Tuesday 8 November 2022

DreadTober and Reflections on Grief

Hi folks,

October, like seemingly every month this year, has been a wild roller-coaster ride. The challenge itself is done and dusted for another year, apart from the participants gallery, and it seems to have gone well. Everyone seemed to have had a good time painting stompy bots and checking out each other's blogs; it was cool seeing everyone comment on each other's work, in the little corners of the internet they have carved out for themselves. 

I'm still a sucker for plasma weapons...

I am left reflecting on another month where I have only just scraped through a challenge that I managed to wedge between massive daily workloads and family stresses. To be clear, I have no issues with failing a fun challenge, they are not meant to be that serious and nobody really minds/cares if you fall short. But I can't help but wonder why having fun itself has become such a challenge. I don't know if this is a function of getting older or just a rough season of my life, but everything seems to be more difficult at the moment. 

I have started some badly needed grief counselling and it is helping me to process issues I have been struggling with for over 20 years, including the fairly recent loss of my closest friend, Joel. Because we shared so much of these hobbies together, they are very much tied to my grief, which makes them both painful and important for healing. Losing such a close friend has also hit me pretty hard in my own sense of identity; Joel knew me better than anyone else and that repository of "me" knowledge is now gone too. I used to be able to say to him "This is what is happening, I feel crap and I don't know why" and he would be able to help me make sense of it all. We used to do that for each other and I really miss it.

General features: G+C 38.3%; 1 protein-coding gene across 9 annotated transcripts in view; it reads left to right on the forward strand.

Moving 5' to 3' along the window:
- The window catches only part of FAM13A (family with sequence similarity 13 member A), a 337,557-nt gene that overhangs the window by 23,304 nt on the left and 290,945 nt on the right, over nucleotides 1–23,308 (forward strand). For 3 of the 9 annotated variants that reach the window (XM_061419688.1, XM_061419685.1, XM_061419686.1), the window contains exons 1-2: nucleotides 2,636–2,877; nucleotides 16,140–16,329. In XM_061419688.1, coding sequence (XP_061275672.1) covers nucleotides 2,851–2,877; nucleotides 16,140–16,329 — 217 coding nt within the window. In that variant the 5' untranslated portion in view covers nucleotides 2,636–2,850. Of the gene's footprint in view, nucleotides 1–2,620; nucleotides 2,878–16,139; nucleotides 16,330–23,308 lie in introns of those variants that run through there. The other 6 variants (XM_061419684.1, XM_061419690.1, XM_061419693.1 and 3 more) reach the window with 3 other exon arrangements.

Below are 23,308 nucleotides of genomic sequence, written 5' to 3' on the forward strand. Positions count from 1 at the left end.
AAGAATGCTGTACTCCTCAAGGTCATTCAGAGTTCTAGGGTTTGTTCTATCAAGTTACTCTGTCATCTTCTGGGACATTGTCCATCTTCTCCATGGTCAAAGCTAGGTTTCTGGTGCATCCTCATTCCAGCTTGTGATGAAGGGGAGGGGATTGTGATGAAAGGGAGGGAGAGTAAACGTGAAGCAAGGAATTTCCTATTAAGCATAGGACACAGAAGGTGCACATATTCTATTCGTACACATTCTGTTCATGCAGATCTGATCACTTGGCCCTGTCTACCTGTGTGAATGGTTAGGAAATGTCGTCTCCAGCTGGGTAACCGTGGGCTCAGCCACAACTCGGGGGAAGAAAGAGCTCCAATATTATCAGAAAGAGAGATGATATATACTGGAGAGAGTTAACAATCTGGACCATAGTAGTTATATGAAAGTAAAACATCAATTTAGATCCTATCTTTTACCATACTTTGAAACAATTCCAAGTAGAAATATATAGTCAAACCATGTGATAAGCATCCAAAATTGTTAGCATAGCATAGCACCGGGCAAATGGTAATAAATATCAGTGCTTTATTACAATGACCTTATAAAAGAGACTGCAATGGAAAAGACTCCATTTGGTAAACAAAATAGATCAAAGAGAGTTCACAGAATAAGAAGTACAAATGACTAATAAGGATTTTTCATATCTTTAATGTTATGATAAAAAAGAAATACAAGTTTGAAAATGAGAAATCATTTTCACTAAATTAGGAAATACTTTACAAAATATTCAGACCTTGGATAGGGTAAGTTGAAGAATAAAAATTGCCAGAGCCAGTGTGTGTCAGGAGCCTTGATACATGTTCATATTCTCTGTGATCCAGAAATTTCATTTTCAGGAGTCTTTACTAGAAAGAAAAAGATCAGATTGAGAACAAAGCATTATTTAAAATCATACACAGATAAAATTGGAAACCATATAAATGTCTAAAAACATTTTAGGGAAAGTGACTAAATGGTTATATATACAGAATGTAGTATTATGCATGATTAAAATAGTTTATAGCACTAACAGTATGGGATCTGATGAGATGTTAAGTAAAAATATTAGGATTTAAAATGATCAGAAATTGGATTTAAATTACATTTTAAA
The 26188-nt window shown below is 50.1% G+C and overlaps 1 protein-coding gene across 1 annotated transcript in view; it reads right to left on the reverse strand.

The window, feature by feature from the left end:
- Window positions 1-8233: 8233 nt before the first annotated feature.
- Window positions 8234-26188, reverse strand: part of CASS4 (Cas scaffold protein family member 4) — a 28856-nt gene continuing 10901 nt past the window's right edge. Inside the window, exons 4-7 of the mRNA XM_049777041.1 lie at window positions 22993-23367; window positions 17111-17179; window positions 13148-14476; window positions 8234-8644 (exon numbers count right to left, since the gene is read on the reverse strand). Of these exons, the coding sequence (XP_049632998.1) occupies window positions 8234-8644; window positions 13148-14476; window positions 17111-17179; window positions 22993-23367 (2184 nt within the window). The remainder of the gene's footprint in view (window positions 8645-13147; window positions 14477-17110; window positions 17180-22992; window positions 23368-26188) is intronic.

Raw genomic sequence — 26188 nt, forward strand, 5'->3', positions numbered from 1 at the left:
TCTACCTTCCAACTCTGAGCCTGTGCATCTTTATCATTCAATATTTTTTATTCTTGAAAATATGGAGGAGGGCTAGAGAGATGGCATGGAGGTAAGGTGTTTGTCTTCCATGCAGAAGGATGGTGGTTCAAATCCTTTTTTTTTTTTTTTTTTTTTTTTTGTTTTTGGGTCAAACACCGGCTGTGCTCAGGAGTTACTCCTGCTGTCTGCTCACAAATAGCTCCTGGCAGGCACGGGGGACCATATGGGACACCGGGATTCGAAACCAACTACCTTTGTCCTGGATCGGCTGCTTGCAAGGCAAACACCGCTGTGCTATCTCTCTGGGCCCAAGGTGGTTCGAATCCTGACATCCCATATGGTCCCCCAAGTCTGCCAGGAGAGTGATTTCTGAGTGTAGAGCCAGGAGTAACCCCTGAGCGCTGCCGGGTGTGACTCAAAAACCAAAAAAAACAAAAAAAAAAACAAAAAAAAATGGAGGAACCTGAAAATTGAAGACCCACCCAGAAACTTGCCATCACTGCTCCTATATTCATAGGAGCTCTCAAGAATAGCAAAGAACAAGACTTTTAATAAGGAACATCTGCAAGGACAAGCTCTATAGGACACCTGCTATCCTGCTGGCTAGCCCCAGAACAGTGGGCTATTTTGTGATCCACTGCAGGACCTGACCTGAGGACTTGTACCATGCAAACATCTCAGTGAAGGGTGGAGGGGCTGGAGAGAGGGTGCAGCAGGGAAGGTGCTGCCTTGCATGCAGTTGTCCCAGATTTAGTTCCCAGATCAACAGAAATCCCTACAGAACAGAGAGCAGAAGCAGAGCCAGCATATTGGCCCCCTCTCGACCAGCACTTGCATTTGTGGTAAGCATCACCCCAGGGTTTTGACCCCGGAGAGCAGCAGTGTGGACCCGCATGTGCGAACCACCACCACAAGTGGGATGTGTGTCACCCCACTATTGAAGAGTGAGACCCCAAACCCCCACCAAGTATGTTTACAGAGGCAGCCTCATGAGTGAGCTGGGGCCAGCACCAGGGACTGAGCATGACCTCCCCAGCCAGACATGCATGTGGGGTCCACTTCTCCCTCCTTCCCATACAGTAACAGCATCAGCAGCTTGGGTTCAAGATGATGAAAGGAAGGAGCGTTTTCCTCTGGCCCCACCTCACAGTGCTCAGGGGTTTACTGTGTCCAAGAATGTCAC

I made the mistake of asking the internet what I should call this weapon. I think I will just stick with the less risque "graviton mace" option!

Grief doesn't have a time limit. It doesn't have neat stages that you work through, by ticking all of the boxes. Multiple aspects of it can hit you all at once, or not at all until much later. It hurts, but avoiding it leaves you empty, until you take the time to feel it. I am coming to the realisation that I have spent a lot of time feeling either deeply hurt or numb, and that this realisation itself may be a sign that I am pulling out of the nosedive (at last).

"Even in death I still serve."

So... small plans. I miss my friends a lot; they are amazing. I want to make a proper effort to actually be with them. Hopefully this includes some painting and gaming, amongst other things. I have started a casual gaming group for us, which isn't quite off the ground yet, but has potential.

I am also going to try and put myself out there a bit, which I haven't really done since the end of highschool, and play some games with local FLGS members. I've joined a Kill Team circuit here in Sydney and plan to participate in some introductory games to learn the new edition. Who knows where that will take me. 

The 2nd Edition Army Challenge is about to kick off again as well, which I absolutely love. I am hoping get some games in with the Australian participants this round as well, so perhaps there will be some old school battle reports coming in the future!

At this stage, it is all about getting out of the deep rut that I have found myself in. Digging in and turning it into a trench can't be the plan anymore.  

See you across the table,


1 comment:

  1. Such a beautiful engine! I love the white, especially the colour transition on the larger panels. Really great work!
    Sounds like your on a good way there! Getting out there and making connections is something that helps me, but I get that it is hard to get up sometimes.